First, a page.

Cambodian court considers Australian filmmaker James Ricketson guilty of espionage

Australian filmmaker James Ricketson has been found guilty of espionage.

Australian filmmaker James Ricketson was convicted of espionage and sentenced to six years in prison.

The 69-year-old man has already spent 15 months in the Phnom Penh prison since he was arrested for espionage.

After the judge pronounced the guilty verdict, Mr. Ricketson's family said they were devastated by the result.

"The cost of this result, for James, and all our family and friends is immense, it has, and continues to be, a truly brutal experience," said a statement on behalf of the family.

"We will continue fighting, we will not give up."

His trial ended on Wednesday with an additional charge of treason sought by prosecutors.

During the trial, prosecutor Seang Sok said that Ricketson had entered Cambodia to incite hatred, with the aim of overthrowing Hun Sen and his government and providing information to foreign states that was detrimental to the country.

He also said Ricketson, 69, had used his filming as a cover story since 1995 for his espionage activities, citing a dozen emails used to justify the allegations.

"He has to take responsibility before the law with respect to his own illegal activities," he said.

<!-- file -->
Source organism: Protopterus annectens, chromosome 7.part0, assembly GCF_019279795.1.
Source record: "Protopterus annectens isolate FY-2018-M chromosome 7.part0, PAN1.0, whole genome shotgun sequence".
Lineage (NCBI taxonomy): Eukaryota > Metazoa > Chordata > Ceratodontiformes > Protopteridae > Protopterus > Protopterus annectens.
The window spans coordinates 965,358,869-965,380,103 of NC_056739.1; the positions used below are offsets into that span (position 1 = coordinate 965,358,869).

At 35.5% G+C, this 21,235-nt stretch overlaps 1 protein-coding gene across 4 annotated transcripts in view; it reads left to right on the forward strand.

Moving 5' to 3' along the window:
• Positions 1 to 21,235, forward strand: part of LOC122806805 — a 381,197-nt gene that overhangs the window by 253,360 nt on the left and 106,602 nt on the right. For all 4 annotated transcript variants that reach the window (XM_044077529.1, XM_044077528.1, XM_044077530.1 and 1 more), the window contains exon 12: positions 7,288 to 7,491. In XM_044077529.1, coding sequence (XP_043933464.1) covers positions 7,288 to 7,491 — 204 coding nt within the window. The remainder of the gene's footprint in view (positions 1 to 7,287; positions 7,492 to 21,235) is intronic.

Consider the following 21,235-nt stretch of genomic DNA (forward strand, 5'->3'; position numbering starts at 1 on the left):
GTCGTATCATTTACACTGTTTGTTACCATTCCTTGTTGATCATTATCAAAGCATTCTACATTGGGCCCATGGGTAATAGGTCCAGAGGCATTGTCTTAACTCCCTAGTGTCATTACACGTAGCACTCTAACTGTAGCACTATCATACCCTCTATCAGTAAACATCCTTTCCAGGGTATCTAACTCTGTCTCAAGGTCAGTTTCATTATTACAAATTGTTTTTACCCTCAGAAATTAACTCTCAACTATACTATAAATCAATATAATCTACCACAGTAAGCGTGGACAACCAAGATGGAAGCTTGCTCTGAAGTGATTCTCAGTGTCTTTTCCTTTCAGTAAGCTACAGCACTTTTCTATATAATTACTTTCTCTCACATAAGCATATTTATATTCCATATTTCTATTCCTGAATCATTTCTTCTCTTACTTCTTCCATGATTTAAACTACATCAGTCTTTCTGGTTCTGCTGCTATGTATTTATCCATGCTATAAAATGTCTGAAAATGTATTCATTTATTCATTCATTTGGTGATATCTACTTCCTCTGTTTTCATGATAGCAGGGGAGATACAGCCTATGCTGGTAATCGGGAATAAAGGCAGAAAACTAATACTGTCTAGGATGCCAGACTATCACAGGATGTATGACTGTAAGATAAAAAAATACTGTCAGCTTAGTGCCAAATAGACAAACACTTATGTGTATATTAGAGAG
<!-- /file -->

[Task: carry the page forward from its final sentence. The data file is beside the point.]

He did not mention any country that Ricketson supposedly spied on, but he sought the additional charge of treason, which Judge Seng Leang said he would consider.

However, Ricketson said that the prosecutor had not presented any witnesses as required by the Cambodian law and that his arrest without a warrant was illegal.

He added that the notion that he was a spy and communicated Cambodian security issues to then-Australian Prime Minister Malcolm Turnbull through a Gmail account was "extravagant and ridiculous."

His defense argued that the evidence did not support the charge and that it was a mistake to imprison a man who had brought "culture and humanity" to the poor of Cambodia.

"James has done a lot of good here, nothing to do with espionage," said lawyer Kong Sam Oun in reference to his charity work. "It's impossible to be a spy for 22 years."